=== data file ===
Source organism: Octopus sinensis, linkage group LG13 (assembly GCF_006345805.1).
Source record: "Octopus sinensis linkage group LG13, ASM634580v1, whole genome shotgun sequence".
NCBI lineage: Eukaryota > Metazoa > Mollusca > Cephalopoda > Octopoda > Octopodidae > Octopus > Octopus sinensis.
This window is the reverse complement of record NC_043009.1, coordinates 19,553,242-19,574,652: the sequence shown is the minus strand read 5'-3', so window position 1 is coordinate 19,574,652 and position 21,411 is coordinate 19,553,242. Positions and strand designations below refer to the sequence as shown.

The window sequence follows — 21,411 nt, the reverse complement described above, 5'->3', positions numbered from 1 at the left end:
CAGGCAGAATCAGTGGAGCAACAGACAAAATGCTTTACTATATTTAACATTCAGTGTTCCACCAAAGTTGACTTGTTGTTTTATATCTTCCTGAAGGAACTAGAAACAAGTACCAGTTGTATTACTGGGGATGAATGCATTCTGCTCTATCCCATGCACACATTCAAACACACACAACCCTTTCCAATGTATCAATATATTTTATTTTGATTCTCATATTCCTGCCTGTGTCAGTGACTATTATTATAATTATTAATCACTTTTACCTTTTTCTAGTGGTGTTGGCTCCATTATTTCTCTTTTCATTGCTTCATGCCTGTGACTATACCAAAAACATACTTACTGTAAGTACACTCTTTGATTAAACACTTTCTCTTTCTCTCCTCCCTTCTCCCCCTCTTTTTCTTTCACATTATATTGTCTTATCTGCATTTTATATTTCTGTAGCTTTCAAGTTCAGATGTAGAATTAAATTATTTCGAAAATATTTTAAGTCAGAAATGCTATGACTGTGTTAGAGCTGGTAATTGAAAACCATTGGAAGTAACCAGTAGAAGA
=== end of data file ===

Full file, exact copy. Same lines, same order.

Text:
Source organism: Octopus sinensis, linkage group LG13 (assembly GCF_006345805.1).
Source record: "Octopus sinensis linkage group LG13, ASM634580v1, whole genome shotgun sequence".
NCBI lineage: Eukaryota > Metazoa > Mollusca > Cephalopoda > Octopoda > Octopodidae > Octopus > Octopus sinensis.
This window is the reverse complement of record NC_043009.1, coordinates 19,553,242-19,574,652: the sequence shown is the minus strand read 5'-3', so window position 1 is coordinate 19,574,652 and position 21,411 is coordinate 19,553,242. Positions and strand designations below refer to the sequence as shown.

The window sequence follows — 21,411 nt, the reverse complement described above, 5'->3', positions numbered from 1 at the left end:
CAGGCAGAATCAGTGGAGCAACAGACAAAATGCTTTACTATATTTAACATTCAGTGTTCCACCAAAGTTGACTTGTTGTTTTATATCTTCCTGAAGGAACTAGAAACAAGTACCAGTTGTATTACTGGGGATGAATGCATTCTGCTCTATCCCATGCACACATTCAAACACACACAACCCTTTCCAATGTATCAATATATTTTATTTTGATTCTCATATTCCTGCCTGTGTCAGTGACTATTATTATAATTATTAATCACTTTTACCTTTTTCTAGTGGTGTTGGCTCCATTATTTCTCTTTTCATTGCTTCATGCCTGTGACTATACCAAAAACATACTTACTGTAAGTACACTCTTTGATTAAACACTTTCTCTTTCTCTCCTCCCTTCTCCCCCTCTTTTTCTTTCACATTATATTGTCTTATCTGCATTTTATATTTCTGTAGCTTTCAAGTTCAGATGTAGAATTAAATTATTTCGAAAATATTTTAAGTCAGAAATGCTATGACTGTGTTAGAGCTGGTAATTGAAAACCATTGGAAGTAACCAGTAGAAGA